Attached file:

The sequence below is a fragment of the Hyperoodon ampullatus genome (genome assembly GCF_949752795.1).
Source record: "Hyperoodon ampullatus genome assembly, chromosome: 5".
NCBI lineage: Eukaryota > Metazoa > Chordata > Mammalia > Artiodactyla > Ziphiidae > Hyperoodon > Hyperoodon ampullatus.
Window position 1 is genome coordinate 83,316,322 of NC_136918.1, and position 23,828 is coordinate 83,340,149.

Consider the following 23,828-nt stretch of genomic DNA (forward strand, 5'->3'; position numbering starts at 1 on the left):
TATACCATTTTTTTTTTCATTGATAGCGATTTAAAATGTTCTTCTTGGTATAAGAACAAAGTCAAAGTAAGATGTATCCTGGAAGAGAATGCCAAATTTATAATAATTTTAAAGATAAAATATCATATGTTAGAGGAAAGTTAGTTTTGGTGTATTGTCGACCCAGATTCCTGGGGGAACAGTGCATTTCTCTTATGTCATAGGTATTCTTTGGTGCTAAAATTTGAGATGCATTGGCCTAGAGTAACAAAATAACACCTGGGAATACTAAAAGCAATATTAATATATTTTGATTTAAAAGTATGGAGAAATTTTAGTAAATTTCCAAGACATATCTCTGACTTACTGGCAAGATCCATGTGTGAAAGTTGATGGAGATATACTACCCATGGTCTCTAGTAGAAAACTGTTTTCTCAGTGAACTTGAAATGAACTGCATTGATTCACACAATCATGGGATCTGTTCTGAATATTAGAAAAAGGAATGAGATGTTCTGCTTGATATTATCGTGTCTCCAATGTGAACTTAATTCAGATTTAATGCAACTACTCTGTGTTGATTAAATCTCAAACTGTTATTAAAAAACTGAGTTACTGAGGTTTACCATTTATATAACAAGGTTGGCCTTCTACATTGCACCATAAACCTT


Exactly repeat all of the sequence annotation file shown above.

The sequence below is a fragment of the Hyperoodon ampullatus genome (genome assembly GCF_949752795.1).
Source record: "Hyperoodon ampullatus genome assembly, chromosome: 5".
NCBI lineage: Eukaryota > Metazoa > Chordata > Mammalia > Artiodactyla > Ziphiidae > Hyperoodon > Hyperoodon ampullatus.
Window position 1 is genome coordinate 83,316,322 of NC_136918.1, and position 23,828 is coordinate 83,340,149.

Consider the following 23,828-nt stretch of genomic DNA (forward strand, 5'->3'; position numbering starts at 1 on the left):
TATACCATTTTTTTTTTCATTGATAGCGATTTAAAATGTTCTTCTTGGTATAAGAACAAAGTCAAAGTAAGATGTATCCTGGAAGAGAATGCCAAATTTATAATAATTTTAAAGATAAAATATCATATGTTAGAGGAAAGTTAGTTTTGGTGTATTGTCGACCCAGATTCCTGGGGGAACAGTGCATTTCTCTTATGTCATAGGTATTCTTTGGTGCTAAAATTTGAGATGCATTGGCCTAGAGTAACAAAATAACACCTGGGAATACTAAAAGCAATATTAATATATTTTGATTTAAAAGTATGGAGAAATTTTAGTAAATTTCCAAGACATATCTCTGACTTACTGGCAAGATCCATGTGTGAAAGTTGATGGAGATATACTACCCATGGTCTCTAGTAGAAAACTGTTTTCTCAGTGAACTTGAAATGAACTGCATTGATTCACACAATCATGGGATCTGTTCTGAATATTAGAAAAAGGAATGAGATGTTCTGCTTGATATTATCGTGTCTCCAATGTGAACTTAATTCAGATTTAATGCAACTACTCTGTGTTGATTAAATCTCAAACTGTTATTAAAAAACTGAGTTACTGAGGTTTACCATTTATATAACAAGGTTGGCCTTCTACATTGCACCATAAACCTT